My UI is constantly changing. I’ll be happy with it… once day… maybe. I’m eternally tweaking and tinkering. Current incarnation is one small “main spell” bar (the stuff I have keybound and generally only like to look at because it’s reassuring) and two blocks of OH CRAP buttons with a giant grid box as my main focus near my feet. :)

    • Actually no, but I definitely will give it a try. It is strange though once you’ve gotten your UI set a certain way that your hands automatically move to certain areas to do certain things. In fact I can’t seem to stop myself from going to the bottom right corner of my bars to mount up (ground on the left and flying always on the right). I even get stuck with my Grid position, and the size the way it is, I can’t get used to healing across the bottom or on the left side, it always seems to have to be on the bottom right. Maybe it’s a wierd OCD thing for me, but it works, and I don’t let people die, haha.

      Like you, my GUI will never be finished, or perfected. I’m just that kind of person.

      Also, like I do for all my first commenters, thanks for the comment, and it’s an honor to have another Blogger read my stuff :)

      • Miss Med linked you today. ;)

        Yah, it took me a while to retrain myself (and I have some screenshots of my incredibly hideous UIs between default and current… *shudders*), but to me the natural flow up works better. Bars –> Bad Stuff –> Me –> Other People –> OMG RAID WARNINGS. Everything’s right in front of my face for the most part, and it keeps me from tunneling as bad.

        But whatever works, right? I’ve seen some UIs that just made my jaw drop with how awful they were, but the players using them were excellent, so no point in fixing something that (for them) isn’t broken.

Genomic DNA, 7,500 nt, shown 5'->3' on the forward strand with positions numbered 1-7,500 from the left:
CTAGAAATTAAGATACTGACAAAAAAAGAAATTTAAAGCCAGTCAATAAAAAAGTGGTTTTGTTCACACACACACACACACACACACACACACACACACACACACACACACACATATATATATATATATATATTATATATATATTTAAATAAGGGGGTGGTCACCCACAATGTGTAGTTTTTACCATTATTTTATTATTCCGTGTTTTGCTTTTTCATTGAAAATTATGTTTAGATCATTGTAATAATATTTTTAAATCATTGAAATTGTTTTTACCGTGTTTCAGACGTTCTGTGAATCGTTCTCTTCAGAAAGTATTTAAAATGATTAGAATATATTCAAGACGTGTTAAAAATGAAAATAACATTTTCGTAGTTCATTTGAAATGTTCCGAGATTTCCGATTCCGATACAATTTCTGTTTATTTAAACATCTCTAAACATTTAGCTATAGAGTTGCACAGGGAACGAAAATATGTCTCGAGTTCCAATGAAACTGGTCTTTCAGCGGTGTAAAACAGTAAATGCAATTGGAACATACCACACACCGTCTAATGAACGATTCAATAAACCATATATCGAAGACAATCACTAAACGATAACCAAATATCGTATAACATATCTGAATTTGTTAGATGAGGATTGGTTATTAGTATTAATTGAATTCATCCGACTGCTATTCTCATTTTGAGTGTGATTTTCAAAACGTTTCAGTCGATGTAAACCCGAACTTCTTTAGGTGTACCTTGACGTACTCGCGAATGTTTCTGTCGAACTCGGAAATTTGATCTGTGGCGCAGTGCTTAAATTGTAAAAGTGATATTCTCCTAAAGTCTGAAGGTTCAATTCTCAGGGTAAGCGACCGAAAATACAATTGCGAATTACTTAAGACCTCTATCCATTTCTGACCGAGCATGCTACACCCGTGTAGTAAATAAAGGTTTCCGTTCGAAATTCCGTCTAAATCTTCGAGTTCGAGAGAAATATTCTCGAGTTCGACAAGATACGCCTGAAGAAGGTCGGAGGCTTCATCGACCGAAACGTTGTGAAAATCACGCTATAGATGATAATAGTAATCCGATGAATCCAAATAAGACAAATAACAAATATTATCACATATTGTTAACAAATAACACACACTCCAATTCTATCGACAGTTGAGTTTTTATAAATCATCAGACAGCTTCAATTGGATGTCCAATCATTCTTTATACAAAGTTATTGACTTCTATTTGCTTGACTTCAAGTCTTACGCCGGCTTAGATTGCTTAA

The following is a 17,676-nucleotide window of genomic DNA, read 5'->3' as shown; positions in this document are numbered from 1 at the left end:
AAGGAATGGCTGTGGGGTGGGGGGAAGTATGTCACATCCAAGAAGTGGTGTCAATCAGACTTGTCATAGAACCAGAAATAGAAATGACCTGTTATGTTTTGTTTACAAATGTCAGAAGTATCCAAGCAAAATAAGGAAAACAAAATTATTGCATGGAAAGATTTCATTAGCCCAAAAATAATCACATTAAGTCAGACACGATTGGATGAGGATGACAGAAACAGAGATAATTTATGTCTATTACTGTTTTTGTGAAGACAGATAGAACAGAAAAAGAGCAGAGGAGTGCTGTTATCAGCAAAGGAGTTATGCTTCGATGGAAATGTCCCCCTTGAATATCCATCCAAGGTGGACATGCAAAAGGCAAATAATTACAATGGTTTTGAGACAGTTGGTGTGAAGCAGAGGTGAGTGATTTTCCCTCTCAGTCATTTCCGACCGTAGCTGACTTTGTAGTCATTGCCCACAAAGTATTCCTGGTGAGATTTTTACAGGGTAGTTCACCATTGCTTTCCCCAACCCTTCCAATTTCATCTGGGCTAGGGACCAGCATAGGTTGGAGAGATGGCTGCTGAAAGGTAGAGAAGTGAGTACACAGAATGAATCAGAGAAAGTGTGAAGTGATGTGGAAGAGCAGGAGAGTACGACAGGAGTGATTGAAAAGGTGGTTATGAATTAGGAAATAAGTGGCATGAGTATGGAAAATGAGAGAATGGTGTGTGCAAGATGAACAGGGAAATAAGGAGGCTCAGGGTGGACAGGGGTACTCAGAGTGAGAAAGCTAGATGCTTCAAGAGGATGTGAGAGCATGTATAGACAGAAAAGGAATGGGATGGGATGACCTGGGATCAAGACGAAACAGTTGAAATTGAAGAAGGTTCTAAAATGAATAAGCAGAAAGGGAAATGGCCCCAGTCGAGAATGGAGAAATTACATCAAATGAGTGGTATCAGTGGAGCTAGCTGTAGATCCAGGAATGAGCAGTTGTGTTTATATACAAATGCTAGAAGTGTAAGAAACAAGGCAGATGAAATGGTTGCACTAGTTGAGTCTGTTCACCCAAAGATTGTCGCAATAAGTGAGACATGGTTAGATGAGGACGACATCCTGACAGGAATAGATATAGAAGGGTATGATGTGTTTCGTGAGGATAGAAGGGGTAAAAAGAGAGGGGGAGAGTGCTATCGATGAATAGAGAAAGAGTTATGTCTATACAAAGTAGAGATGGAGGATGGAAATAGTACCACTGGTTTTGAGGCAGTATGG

• I saw that and nearly messed myself. And in reply to her note (which I’ll probably comment on on her site), that wasn’t an April Fools joke, I seriously felt that way about Paladin Raid Healing, and thought about experimenting with it.

        As for my UI. I do leave the Raid Warnings blaring in my face, it helps grab me away from my little corner of the screen. I also have some PowerAuras set up for Beacon and Sacred Shield, that I keep near my focus. Again to pull my eyes away from the grid. I’ve always tried to be situationally aware anyway though.

        I have seen some UIs that are so minimalist that I can’t figure out how they do anything, but it looks so pretty.

      • I’ve been a paladin raid healer of sorts in 10-mans (paired with a Disc Priest–beacon a tank, heal the raid, save the world) and 25-mans (Sindragosa only has 1 tank at a time on the first phases, so whee raid healing)… Optimal at all times in all situations? No. Able to be done? Definitely, especially if you’re smart about how you’re using SS and the pretty little HoT on it. XD

        I tried PA and didn’t really like it, so I have my macros for Bacon and SS tied into DXE, and have the frames for those set about mid-screen.

        I don’t think I’ll ever get much more minimalist than what I’m at unless I switch to a pure DPS class (and I’m never planning on doing that again). I’ve seen people play with literally just self/target/raid frame, and have absolutely no idea how they do it.